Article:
The Cancer Genome Atlas research network has launched the Pan-Cancer project to analyze multiple tumor types together to find common events across different tumors. The availability of large cohorts and multiple different types of data at the DNA, RNA, and protein levels has made the Pan-Cancer project possible.
Researchers at ISB are developing methods and interactive tools to map genomic aberrations to tissue-level tumor phenotypes collectively called hallmarks of cancer. Dr. Ilya Shmulevich, faculty member at Institute for Systems Biology, co-wrote a statement paper that was just published online (Sept. 26) in Nature Genetics and will appear in the October print edition.
Despite obvious uniqueness of each tumor type at the molecular level, researchers are finding common large-scale processes that might be involved in multiple different tumors. For example, the BRCA1-BRCA2 pathway is found to be inactivated in both serous ovarian and basal-like breast cancers. Conversely, there are also cases in which the same genetic aberrations have very different effects in different tumor types. For example, the NOTCH family of genes is inactivated in some cancers but activated in others. Hypotheses that emerge from such cross-tumor analyses will be tested against high-quality clinical outcomes followed by experimental validations and clinical trials.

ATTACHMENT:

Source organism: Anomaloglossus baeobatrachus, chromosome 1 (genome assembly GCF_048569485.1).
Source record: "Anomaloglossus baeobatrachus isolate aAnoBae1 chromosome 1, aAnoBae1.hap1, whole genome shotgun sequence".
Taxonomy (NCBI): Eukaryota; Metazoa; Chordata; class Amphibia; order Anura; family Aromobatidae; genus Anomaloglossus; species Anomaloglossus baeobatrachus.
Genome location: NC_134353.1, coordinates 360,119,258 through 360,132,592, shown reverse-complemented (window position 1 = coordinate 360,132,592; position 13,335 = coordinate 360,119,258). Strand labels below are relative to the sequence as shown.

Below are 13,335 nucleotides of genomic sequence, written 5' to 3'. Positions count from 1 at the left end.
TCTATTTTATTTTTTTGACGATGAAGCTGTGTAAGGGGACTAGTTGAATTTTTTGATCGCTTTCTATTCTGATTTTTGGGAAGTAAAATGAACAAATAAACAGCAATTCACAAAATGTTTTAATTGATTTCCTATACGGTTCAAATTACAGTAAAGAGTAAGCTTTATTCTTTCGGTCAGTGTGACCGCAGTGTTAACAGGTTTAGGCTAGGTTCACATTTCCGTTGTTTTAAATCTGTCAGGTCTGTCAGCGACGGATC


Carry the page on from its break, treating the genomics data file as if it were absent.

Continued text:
Studying such commonalities and differences across tumor types is important for developing a comprehensive perspective across tumors. With an improved understanding of the processes commonly involved in multiple cancer types, researchers hope to extend therapies effective in one cancer type to others. Relatively rare cancers, such as childhood malignancies in particular, are expected to benefit from such an approach.